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Stolen radioactive material located in Mexico

TEPOJACO, Mexico -- Mexican soldiers Wednesday set up a safety perimeter around a cancer-treating device containing dangerous radioactive material that was stolen along with a truck from a gas station.

The people who stole the truck and removed the device from a steel-reinforced wooden box and left it in a rural area north of Mexico City are probably already dead or dying, the national nuclear safety board said.

But the danger of contamination is minimal because the area where the device was found is so uninhabited, it added. No evacuations were necessary.

There was no immediate word on who might have stolen the truck. It was on its way to dispose of the disused medical device at a nuclear storage facility.

Experts are trying to figure out the best way to recover the device safely, the National Commission for Nuclear Safety and Safeguards (CNSNS) said in a statement Wednesday evening.

The thieves apparently just wanted the truck, which was stolen Monday, without knowing about the cargo it carried, officials said.

The device containing cobalt-60 was taken out of its container and left hundreds of meters from the truck in Hueypoxtla, said Mardonio Jimenez, operations director at the CNSNS.

'Either ... dead or about to die'

“It's almost absolutely certain that whoever removed this material by hand is either already dead or about to die,” CNSNS director Juan Eibenschutz told Milenio television.

Eibenschutz said the transport company failed to live up to its commitment, saying the truck lacked a tracking device or proper security despite the firm's experience. He said the matter should be investigated.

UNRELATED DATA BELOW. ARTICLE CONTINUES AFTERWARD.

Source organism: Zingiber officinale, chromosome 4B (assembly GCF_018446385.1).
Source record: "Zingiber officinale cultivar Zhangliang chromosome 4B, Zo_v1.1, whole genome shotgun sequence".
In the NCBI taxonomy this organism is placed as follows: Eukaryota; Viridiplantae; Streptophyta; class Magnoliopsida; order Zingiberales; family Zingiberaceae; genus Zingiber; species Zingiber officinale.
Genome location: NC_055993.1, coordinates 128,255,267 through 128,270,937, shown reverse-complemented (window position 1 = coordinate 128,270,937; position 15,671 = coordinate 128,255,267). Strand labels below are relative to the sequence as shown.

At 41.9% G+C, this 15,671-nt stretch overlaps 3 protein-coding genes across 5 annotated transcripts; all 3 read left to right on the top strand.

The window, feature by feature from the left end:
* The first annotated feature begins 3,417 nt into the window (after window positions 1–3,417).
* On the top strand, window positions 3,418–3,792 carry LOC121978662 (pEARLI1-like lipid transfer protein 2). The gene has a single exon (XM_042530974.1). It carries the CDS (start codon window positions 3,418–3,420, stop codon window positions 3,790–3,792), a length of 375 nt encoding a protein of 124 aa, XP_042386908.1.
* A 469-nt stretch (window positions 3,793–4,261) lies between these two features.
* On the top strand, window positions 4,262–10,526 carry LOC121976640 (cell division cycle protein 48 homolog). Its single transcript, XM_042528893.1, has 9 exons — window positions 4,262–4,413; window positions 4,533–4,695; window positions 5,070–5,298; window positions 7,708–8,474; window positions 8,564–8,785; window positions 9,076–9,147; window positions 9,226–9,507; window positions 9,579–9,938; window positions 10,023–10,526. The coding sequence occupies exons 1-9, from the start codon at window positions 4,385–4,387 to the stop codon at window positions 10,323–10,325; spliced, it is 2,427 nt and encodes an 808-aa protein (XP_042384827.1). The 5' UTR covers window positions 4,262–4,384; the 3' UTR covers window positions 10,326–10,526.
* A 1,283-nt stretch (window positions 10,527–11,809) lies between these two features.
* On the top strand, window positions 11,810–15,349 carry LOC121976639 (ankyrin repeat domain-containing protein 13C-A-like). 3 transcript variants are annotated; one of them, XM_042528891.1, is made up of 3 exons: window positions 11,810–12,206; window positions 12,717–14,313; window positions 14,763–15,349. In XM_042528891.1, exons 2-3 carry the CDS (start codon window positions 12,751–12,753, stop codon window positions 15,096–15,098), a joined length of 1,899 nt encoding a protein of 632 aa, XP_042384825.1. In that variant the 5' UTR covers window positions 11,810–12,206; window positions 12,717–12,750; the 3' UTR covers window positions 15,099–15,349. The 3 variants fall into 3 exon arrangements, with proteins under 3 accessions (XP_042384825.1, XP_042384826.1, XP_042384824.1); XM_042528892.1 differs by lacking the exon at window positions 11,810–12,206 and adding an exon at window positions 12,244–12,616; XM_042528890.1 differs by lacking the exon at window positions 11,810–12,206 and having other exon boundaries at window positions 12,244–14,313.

The white Volkswagen Worker truck was transporting the device from a hospital in the northwestern city of Tijuana when it was stolen at a service station in central Hidalgo state.

The vehicle was supposed to deliver the material to a radioactive waste disposal facility in the central state named Mexico.

The International Atomic Energy Agency warned that the material was “extremely dangerous” if removed from its shielding. Experts also said the 60 grams of cobalt-60 inside it was enough to make a “dirty bomb,” designed to spread radioactivity.

Authorities had searched for the truck in six states and the capital, delivering radio messages for people to call an emergency number in case they saw the truck.

The driver told investigators that two gunmen approached him at a Pemex service station, tied him up and drove away with the truck, according to a text of the testimony shown by the Hidalgo state prosecutor's office.

The manager of the Pemex service station, an hour's drive north of Mexico City, told AFP the driver appeared to have parked across the street to rest overnight.

The material was on its way to the Radioactive Waste Storage Center in Maquixco, Mexico state. The facility is surrounded by a white fence topped with barbed wire, but no armed guards were visible outside, an AFP correspondent said.

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Teletherapy equipment containing a radioactive source is loaded on a truck in Tijuana, Mexico for transport in this handout picture taken on Nov. 27 and released on Wednesday, Dec. 4 by the Mexican Social Security Institute (IMSS) press office. The truck was stolen Monday in Hidalgo state. (AFP)

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